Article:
Three years ago, reeling from Edward J. Snowden’s disclosure of the government’s vast surveillance programs and uncertain how to respond, President Obama said he welcomed a vigorous public debate about the wrenching trade-offs between safeguarding personal privacy and tracking down potential terrorists.
“It’s healthy for our democracy,” he told reporters at the time. “I think it’s a sign of maturity.”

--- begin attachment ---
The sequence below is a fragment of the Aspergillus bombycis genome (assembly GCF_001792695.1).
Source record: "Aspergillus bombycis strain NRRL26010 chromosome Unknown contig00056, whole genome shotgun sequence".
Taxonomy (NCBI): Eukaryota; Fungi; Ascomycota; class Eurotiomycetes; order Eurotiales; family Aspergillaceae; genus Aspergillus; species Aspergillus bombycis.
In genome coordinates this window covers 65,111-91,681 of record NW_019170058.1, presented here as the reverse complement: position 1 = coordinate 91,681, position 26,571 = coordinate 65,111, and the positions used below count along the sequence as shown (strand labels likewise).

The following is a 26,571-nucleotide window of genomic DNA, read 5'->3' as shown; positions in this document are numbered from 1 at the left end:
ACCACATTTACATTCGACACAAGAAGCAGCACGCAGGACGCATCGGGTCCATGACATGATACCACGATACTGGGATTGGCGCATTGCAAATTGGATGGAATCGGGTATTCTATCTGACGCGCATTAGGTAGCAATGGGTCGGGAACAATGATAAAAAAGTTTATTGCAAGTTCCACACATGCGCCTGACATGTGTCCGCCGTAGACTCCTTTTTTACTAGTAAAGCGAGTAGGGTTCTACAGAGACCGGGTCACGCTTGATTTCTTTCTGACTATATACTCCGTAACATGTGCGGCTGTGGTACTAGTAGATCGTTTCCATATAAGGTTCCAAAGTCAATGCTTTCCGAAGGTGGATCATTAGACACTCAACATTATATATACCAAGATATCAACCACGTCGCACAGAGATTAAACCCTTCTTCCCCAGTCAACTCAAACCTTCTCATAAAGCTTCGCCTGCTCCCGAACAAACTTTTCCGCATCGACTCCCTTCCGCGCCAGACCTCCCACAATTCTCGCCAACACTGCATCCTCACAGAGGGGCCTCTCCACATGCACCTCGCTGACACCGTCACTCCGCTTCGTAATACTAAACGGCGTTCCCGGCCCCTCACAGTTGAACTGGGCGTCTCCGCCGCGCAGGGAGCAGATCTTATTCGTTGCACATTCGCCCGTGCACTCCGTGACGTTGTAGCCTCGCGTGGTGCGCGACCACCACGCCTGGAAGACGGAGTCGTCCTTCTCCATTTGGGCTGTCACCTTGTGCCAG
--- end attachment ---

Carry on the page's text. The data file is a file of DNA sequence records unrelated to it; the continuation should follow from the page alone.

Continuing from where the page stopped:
But the national debate touched off this winter by the confrontation between the Justice Department and Apple over smartphone security is not exactly the one Mr. Obama had in mind.
Mr. Snowden’s revelations produced modest changes and a heightened suspicion of the government’s activities in cyberspace. Because the issue now centers on a device most Americans carry in their pockets, it is concrete and personal in a way that surveillance by the National Security Agency never was.